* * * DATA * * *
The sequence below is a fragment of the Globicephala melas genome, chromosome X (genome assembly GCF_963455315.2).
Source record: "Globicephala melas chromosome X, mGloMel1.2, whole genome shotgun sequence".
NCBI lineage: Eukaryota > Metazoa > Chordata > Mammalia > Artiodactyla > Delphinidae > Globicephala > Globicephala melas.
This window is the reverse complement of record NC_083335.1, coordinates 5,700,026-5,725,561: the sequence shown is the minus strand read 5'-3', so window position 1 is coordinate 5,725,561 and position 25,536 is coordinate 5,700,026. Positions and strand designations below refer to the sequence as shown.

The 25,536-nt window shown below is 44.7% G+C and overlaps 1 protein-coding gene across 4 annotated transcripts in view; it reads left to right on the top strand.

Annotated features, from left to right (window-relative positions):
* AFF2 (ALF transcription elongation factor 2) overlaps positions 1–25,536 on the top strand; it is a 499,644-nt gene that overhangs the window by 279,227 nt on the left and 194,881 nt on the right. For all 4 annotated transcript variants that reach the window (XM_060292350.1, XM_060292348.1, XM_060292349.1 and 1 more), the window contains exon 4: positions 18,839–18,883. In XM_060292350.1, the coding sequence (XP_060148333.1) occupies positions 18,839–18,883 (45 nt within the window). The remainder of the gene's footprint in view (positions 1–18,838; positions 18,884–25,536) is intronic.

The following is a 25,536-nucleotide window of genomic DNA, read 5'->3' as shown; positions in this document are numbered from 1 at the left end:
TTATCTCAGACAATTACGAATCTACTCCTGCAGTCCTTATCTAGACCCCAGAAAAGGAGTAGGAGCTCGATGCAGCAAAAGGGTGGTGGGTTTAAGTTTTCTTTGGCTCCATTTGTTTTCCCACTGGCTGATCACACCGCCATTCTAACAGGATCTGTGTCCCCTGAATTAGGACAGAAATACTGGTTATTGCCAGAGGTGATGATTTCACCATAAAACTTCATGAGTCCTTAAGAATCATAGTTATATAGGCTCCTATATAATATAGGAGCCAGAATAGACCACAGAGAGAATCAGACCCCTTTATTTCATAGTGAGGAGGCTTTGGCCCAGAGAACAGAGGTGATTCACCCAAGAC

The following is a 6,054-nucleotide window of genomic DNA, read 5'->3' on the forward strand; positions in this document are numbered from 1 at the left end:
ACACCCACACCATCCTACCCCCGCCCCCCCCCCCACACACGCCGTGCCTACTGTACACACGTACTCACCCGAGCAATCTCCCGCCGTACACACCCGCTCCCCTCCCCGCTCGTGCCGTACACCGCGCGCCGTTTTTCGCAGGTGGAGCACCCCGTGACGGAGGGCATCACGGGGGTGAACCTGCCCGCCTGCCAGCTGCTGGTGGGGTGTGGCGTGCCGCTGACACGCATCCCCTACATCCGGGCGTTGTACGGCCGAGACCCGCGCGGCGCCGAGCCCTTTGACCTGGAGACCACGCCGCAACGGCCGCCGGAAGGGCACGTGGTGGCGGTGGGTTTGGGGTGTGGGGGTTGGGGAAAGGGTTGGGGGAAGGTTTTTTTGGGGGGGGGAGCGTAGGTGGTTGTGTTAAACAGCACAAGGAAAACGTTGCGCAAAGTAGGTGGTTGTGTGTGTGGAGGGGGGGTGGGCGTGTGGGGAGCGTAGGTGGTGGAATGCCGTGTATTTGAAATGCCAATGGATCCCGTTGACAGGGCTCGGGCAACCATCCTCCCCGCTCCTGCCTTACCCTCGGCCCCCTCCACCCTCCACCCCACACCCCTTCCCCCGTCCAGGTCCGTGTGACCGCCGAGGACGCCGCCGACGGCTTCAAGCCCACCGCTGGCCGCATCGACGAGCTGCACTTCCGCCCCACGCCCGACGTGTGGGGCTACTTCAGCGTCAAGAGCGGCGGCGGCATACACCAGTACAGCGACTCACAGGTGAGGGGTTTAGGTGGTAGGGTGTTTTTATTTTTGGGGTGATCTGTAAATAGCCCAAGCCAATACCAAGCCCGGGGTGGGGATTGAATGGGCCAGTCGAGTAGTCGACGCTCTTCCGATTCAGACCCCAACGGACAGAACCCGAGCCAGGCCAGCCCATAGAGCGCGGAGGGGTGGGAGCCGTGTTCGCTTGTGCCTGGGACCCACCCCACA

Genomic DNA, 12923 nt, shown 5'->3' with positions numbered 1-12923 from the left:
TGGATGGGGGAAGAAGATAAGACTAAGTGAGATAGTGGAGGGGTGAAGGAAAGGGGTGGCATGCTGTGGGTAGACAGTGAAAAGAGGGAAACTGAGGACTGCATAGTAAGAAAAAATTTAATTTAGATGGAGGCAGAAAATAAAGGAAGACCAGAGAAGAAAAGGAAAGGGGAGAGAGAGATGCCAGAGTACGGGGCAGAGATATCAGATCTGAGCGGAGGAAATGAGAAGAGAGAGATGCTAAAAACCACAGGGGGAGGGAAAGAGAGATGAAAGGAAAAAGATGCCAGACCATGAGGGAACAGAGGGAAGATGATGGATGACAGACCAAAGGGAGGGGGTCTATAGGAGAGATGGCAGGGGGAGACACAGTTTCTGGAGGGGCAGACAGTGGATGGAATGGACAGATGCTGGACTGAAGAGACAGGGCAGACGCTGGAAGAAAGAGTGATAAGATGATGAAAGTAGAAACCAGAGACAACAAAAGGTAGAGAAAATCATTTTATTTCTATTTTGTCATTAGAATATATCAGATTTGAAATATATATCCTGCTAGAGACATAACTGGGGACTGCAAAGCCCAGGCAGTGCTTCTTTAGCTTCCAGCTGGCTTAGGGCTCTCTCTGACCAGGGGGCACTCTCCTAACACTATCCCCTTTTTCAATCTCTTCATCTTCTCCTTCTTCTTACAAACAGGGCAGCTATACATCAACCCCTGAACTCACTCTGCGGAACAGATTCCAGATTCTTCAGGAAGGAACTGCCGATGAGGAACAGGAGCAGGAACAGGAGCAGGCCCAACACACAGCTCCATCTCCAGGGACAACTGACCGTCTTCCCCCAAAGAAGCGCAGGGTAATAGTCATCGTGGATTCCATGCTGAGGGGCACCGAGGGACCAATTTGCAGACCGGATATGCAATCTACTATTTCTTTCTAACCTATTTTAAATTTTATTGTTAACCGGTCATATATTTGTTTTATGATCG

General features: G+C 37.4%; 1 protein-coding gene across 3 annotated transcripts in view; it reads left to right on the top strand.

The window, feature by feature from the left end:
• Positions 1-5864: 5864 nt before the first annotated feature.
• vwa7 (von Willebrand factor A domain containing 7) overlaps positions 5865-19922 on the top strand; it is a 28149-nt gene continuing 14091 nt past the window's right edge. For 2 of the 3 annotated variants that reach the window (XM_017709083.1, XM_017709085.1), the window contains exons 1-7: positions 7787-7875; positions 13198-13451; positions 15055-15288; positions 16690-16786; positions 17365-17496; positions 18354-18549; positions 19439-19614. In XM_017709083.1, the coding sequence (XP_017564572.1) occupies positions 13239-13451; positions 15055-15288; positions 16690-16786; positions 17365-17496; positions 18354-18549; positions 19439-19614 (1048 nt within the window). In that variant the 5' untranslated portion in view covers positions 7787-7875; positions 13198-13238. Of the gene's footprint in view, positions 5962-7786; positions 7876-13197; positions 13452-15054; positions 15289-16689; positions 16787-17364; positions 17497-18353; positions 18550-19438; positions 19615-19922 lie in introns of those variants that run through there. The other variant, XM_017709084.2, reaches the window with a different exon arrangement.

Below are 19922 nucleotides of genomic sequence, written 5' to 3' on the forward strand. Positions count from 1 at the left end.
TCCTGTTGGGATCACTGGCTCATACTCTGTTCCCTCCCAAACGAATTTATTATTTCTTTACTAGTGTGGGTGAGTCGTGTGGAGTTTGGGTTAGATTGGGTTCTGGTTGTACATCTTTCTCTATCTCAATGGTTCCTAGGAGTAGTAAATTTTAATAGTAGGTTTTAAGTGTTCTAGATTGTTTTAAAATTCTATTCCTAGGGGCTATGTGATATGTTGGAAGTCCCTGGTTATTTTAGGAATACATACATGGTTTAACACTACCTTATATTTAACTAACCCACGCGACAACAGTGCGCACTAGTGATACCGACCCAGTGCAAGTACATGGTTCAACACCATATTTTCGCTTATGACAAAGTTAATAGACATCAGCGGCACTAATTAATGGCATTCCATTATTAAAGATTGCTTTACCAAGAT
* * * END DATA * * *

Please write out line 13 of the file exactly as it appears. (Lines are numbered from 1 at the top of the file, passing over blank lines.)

TGGATGGGGGAAGAAGATAAGACTAAGTGAGATAGTGGAGGGGTGAAGGAAAGGGGTGGCATGCTGTGGGTAGACAGTGAAAAGAGGGAAACTGAGGACTGCATAGTAAGAAAAAATTTAATTTAGATGGAGGCAGAAAATAAAGGAAGACCAGAGAAGAAAAGGAAAGGGGAGAGAGAGATGCCAGAGTACGGGGCAGAGATATCAGATCTGAGCGGAGGAAATGAGAAGAGAGAGATGCTAAAAACCACAGGGGGAGGGAAAGAGAGATGAAAGGAAAAAGATGCCAGACCATGAGGGAACAGAGGGAAGATGATGGATGACAGACCAAAGGGAGGGGGTCTATAGGAGAGATGGCAGGGGGAGACACAGTTTCTGGAGGGGCAGACAGTGGATGGAATGGACAGATGCTGGACTGAAGAGACAGGGCAGACGCTGGAAGAAAGAGTGATAAGATGATGAAAGTAGAAACCAGAGACAACAAAAGGTAGAGAAAATCATTTTATTTCTATTTTGTCATTAGAATATATCAGATTTGAAATATATATCCTGCTAGAGACATAACTGGGGACTGCAAAGCCCAGGCAGTGCTTCTTTAGCTTCCAGCTGGCTTAGGGCTCTCTCTGACCAGGGGGCACTCTCCTAACACTATCCCCTTTTTCAATCTCTTCATCTTCTCCTTCTTCTTACAAACAGGGCAGCTATACATCAACCCCTGAACTCACTCTGCGGAACAGATTCCAGATTCTTCAGGAAGGAACTGCCGATGAGGAACAGGAGCAGGAACAGGAGCAGGCCCAACACACAGCTCCATCTCCAGGGACAACTGACCGTCTTCCCCCAAAGAAGCGCAGGGTAATAGTCATCGTGGATTCCATGCTGAGGGGCACCGAGGGACCAATTTGCAGACCGGATATGCAATCTACTATTTCTTTCTAACCTATTTTAAATTTTATTGTTAACCGGTCATATATTTGTTTTATGATCG